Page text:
Slurm Job Scheduling System

Common Slurm Commands

Slurm comes with a range of commands for administering, using, and monitoring a Slurm configuration. A number of tutorials detail their use, but to be complete, I will look at a few of the most command commands.


The all-purpose command sinfo lets users discover how Slurm is configured:

$ sinfo -s
p100     up   infinite         4/9/3/16  node[212-213,215-218,220-229]

This example lists the status, time limit, node information, and node list of the p100 partition.


To submit a batch serial job to Slurm, use the sbatch command:

$ sbatch

For batch jobs, sbatchis one of the most important commands, made powerful by its large number of options.


To run parallel jobs, use srun:

$ srun --pty -p test -t 10 --mem 1000 /bin/bash [script or app]

The same command

$ srun --pty -p test -t 10 --mem 1000 /bin/bash

runs an application script interactively.


The scancel command allows you to cancel a specific job; for example,

 $ scancel 999999

cancels job 999999. You can find the ID of your job with the squeue command.


To print a list of jobs in the job queue or for a particular user, use squeue. For example,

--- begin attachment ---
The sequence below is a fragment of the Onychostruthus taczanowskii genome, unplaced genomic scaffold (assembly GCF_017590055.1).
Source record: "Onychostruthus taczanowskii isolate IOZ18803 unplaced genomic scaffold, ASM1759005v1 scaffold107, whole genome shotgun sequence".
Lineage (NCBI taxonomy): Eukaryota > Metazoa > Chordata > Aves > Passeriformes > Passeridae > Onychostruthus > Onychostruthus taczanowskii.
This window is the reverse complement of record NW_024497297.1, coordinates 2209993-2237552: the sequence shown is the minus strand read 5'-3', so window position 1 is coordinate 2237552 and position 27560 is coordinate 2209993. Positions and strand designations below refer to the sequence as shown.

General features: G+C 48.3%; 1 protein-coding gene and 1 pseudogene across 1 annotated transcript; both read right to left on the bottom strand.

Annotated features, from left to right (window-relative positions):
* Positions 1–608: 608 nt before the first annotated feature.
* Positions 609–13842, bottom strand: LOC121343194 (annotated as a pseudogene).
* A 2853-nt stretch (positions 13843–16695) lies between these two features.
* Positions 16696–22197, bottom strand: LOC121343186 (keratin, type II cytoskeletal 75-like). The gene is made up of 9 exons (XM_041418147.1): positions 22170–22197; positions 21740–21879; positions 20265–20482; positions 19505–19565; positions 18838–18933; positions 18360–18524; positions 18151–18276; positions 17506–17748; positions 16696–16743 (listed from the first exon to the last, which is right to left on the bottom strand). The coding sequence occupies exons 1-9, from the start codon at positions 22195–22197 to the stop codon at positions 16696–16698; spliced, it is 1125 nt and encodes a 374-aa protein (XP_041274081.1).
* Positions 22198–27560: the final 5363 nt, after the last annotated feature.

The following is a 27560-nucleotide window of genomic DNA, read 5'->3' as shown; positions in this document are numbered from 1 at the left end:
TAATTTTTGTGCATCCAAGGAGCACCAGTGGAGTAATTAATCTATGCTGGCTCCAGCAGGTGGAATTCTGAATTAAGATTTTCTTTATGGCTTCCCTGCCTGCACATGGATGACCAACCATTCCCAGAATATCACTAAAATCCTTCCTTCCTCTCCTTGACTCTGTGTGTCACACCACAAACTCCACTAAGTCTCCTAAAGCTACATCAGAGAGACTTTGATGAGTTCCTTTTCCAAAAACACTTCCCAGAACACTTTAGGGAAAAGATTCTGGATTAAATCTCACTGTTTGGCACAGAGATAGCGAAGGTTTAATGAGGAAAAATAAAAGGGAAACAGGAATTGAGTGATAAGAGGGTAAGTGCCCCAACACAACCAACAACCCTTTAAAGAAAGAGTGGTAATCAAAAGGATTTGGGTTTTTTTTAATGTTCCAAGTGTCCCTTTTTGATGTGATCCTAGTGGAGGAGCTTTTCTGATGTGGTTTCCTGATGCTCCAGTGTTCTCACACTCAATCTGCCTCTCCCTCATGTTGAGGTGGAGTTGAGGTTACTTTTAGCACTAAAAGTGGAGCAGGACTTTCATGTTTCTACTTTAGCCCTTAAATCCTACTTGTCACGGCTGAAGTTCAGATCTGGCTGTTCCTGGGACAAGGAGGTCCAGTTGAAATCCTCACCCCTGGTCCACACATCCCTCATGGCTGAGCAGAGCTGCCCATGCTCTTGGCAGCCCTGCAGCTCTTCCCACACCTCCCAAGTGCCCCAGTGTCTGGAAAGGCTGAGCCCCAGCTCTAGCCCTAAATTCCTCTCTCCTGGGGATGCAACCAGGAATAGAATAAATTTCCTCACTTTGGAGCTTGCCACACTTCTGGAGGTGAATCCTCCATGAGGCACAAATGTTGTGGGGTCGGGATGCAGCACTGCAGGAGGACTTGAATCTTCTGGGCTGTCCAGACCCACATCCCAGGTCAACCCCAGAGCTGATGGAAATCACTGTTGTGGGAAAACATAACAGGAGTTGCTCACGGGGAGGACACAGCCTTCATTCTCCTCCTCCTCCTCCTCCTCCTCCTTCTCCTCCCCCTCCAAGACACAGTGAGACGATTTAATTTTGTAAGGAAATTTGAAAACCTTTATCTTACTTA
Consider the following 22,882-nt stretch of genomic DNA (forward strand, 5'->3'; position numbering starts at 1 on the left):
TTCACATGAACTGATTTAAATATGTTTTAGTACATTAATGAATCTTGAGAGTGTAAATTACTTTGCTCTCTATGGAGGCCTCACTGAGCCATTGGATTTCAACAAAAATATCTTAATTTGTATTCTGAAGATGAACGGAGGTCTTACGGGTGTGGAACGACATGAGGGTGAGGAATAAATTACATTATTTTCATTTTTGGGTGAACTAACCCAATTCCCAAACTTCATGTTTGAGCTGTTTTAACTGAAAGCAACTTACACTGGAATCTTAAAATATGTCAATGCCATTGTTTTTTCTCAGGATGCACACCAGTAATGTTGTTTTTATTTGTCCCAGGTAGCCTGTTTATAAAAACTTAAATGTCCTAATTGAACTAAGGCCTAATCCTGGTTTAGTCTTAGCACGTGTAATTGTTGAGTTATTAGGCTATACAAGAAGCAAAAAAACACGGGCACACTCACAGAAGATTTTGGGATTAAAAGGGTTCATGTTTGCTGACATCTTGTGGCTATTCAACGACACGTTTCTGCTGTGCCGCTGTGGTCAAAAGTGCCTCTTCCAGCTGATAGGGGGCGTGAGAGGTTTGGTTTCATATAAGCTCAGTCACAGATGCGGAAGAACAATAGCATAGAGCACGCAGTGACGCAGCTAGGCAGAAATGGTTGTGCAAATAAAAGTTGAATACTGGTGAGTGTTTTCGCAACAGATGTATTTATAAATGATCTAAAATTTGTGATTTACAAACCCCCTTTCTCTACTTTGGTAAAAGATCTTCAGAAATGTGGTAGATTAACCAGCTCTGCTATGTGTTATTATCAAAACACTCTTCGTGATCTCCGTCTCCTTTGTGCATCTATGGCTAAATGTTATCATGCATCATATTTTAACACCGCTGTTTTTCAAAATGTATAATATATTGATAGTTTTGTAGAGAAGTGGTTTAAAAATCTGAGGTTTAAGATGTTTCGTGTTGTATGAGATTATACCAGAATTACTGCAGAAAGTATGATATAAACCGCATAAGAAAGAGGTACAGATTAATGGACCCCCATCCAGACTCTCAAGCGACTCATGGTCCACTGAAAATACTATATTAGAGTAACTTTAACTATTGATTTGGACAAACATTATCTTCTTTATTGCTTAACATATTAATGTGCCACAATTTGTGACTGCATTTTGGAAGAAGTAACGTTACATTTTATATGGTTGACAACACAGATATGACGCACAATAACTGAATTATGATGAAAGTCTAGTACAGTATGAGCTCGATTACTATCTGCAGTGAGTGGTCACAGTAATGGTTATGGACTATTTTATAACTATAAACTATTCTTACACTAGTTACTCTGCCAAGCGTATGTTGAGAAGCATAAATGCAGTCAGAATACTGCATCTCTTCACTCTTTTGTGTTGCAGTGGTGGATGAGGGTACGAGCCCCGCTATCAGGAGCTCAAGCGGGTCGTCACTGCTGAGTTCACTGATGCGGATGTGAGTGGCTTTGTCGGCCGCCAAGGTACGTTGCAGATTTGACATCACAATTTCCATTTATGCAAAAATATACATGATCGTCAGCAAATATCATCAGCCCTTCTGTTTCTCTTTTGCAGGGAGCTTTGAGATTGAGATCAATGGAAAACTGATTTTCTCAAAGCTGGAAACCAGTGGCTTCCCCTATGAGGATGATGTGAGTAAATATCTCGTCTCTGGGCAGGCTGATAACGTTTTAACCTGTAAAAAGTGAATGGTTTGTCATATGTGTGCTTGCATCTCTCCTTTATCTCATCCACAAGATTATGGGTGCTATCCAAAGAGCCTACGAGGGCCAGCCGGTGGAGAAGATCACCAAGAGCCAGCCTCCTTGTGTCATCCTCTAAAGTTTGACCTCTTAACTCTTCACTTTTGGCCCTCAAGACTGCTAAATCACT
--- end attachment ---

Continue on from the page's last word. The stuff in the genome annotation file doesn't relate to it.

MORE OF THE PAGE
$ squeue -u akitzmiller

lists the jobs for a particular user.


The sacct command displays the accounting data for all jobs and job steps in the Slurm job accounting log or Slurm database, and you can run the command against a specific job number:

$ sacct -j 999999


A resource manager is one of the most critical pieces of software in HPC. It allows systems and their resources to be shared efficiently, and it is remarkably flexible, allowing the creation of multiple queues according to resource types or generic resources (e.g., GPUs in this article). Slurm also has job accounting by default.

The Slurm resource manager is one of the most common job schedulers in use today for very good reasons, some of which I covered here. Prepare to be “Slurmed.”